Mary Lim

Friday, February 12, 2016

week 3: children's books?


the sum of a week
This Monday after giving our week 1&2 summary presentation, I think I figured out what I want to do...maybe? I talked with Debbie Pettid and got some insight on how I should approach children's books. I came up with a list of books I could delve into (children's book authors who have previously been designers):

  • Paul Rand
  • Ann Rand
  • Antonio Frasconi
  • Roger Duvoisin
  • Leo Lionni
  • Miroslav Sasek
  • Louise Fatio
  • Andre Francois
  • John Symonds
  • Brian Wildsmith
  • Charles Keeping
  • Raymond Briggs
  • John Burningham
  • Ezra Jack Keats
  • Judith Kerr
  • Miroslav Sasek
  • Maurice Sendak
  • Tomi Ungerer

Some books I have to look into:

  • Cummin’s Children’s Book Illustration and Design Vol.2
  • Evans, J. What’s in the Picture? Responding to Illustrations in Picture Books
  • Lacy, L.E. Art and Design in Children’s Picture Books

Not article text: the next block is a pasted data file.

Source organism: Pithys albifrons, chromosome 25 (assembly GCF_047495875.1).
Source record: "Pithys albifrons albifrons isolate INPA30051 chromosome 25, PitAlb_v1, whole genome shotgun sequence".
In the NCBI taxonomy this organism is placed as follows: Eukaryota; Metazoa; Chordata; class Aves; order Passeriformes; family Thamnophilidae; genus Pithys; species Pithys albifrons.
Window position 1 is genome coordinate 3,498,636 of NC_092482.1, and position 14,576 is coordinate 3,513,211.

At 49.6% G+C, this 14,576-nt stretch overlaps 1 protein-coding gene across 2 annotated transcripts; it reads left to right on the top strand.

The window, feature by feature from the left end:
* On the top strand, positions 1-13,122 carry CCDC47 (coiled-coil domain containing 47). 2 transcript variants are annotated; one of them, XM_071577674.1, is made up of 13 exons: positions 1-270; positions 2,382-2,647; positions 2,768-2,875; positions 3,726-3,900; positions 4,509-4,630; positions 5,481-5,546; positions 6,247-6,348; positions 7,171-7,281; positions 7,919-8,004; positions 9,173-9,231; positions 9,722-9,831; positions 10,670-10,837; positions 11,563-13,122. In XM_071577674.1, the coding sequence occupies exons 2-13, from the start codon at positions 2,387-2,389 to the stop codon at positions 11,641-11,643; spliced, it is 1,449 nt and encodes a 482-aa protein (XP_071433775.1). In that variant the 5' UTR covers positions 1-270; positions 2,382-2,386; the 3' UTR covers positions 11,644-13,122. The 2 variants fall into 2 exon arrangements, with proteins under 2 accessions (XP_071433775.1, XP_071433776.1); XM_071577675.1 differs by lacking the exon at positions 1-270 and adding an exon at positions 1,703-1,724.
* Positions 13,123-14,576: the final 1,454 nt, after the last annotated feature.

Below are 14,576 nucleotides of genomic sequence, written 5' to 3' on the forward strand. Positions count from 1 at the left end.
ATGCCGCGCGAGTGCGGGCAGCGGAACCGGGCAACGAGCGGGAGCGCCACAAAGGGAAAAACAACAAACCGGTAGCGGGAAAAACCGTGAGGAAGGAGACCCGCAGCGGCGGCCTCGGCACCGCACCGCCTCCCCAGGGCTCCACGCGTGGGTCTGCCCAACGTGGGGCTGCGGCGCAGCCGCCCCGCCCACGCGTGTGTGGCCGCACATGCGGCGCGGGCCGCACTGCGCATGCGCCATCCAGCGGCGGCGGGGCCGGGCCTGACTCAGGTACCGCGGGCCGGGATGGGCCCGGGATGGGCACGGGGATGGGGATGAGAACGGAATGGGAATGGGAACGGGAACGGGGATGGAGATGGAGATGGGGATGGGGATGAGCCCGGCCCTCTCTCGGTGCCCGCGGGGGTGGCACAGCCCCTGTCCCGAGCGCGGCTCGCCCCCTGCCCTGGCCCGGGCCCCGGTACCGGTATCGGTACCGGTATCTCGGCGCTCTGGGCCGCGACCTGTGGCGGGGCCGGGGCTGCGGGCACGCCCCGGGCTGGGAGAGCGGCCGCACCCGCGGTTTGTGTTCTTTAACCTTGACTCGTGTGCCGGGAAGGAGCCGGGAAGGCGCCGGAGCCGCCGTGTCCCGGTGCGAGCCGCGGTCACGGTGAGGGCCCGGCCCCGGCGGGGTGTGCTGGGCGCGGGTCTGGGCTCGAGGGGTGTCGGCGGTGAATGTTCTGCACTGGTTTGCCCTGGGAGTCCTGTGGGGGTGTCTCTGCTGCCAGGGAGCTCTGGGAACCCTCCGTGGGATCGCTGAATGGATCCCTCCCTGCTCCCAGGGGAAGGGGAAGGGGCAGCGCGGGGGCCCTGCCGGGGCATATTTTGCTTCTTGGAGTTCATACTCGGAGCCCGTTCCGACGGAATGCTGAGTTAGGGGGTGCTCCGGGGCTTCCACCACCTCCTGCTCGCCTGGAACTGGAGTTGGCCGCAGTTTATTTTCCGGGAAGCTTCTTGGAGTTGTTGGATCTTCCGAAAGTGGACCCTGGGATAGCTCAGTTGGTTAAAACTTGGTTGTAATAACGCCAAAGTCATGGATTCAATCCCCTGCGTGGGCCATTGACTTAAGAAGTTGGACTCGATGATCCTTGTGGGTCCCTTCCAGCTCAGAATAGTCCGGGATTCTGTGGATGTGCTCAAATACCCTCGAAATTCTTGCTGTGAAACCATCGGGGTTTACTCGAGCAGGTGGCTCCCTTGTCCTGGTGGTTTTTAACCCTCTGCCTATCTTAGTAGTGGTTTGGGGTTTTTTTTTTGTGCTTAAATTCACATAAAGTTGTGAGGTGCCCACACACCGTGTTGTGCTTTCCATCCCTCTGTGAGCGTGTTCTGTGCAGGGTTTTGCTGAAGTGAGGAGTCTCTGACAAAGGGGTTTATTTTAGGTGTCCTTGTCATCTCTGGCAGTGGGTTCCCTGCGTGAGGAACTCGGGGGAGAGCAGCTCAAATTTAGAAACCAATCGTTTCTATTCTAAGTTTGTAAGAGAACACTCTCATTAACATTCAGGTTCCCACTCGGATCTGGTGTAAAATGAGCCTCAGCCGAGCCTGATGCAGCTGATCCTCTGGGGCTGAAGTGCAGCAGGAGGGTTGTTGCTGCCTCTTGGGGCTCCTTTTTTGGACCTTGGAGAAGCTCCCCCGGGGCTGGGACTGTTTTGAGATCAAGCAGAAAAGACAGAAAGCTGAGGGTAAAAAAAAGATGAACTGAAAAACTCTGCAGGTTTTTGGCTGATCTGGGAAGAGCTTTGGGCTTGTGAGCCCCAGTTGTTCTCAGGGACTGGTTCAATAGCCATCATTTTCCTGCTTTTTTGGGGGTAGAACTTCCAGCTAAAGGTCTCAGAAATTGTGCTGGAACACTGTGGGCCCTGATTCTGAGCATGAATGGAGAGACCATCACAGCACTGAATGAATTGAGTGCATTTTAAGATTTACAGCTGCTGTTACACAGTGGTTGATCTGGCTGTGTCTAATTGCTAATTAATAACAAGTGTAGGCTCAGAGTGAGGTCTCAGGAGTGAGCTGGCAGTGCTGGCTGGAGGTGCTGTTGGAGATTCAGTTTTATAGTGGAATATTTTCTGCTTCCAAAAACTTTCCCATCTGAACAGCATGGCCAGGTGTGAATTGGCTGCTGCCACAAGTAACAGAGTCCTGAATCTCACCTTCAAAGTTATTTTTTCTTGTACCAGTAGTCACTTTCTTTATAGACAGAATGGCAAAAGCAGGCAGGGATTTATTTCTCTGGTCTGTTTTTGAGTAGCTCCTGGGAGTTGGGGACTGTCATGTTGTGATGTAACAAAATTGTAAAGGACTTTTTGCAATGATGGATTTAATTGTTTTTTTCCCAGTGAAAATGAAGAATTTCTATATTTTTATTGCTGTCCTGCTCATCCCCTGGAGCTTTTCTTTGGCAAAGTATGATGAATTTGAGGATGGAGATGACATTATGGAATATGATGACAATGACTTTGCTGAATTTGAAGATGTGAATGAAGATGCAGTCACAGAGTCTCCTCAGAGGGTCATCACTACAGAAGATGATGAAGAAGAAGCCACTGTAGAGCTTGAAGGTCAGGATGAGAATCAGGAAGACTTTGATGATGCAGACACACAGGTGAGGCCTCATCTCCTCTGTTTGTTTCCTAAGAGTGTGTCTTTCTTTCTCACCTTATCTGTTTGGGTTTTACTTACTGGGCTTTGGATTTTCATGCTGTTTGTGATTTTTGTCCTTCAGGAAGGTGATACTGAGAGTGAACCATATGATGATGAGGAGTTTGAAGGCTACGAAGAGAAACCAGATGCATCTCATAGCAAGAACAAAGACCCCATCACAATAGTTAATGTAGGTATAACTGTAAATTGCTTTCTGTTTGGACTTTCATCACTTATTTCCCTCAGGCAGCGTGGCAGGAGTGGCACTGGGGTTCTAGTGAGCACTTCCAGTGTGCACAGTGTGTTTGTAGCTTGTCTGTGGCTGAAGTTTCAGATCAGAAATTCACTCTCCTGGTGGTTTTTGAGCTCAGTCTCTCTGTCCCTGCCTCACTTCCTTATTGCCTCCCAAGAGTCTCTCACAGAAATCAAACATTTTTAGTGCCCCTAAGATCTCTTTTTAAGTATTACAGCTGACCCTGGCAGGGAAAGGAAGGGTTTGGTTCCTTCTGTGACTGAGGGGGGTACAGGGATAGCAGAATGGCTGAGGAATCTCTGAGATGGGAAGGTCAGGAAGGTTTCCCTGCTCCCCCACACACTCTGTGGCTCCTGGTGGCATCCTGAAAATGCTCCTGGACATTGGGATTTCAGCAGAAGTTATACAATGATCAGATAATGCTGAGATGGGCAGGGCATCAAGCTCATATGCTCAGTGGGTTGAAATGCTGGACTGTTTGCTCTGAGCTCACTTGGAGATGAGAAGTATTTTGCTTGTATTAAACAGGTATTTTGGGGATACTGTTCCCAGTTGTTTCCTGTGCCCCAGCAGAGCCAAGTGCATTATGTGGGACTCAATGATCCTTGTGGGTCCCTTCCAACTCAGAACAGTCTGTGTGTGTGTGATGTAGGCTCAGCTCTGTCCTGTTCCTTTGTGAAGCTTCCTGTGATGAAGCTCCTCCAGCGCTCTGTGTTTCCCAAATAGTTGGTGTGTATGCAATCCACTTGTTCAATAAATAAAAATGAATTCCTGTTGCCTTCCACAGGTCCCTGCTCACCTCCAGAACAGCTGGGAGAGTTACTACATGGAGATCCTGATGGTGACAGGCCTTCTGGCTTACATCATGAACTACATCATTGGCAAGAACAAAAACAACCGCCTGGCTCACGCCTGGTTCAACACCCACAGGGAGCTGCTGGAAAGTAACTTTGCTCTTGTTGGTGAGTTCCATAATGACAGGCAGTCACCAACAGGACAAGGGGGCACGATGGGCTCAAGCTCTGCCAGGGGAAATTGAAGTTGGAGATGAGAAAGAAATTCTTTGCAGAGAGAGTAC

• Nodelman’s Words About Pictures
  • Schwarcz, J.H. Ways of the Illustrator: Visual Communication in Children’s Literature
  • Wintle, J. and Fisher, E. The Pied Pipers: Interview with the Influential Creators of Children’s Literature
  • Kress, G. and Van Leeuwen, T. Reading Images: The Grammar of Visual Design
  • Bland D. A History of Book Illustration: The Illuminated Manuscript and the Printed Book

After talking with Debbie, I realized how wide of a scope of books I chose. There are tons of children's books from the 50s–60s, especially a lot of the classics, like Maurice Sendak's Where The Wild Things Are. Debbie suggested that I look into censorship, and how publishers are starting to take out cigarettes from children's books. Her issue with that is how they're trying to change history, and alter what actually happened/what the time period was actually like. She also mentioned how graphic designers started to use the medium/platform of children's books because it allowed them to do whatever they wanted within a structure. Children's books are usually between 32-48 pages, never more than that, and have a set format. What's interesting is that this structure made these designers from the 50-60s feel like children's books was unexplored, rich terrain.


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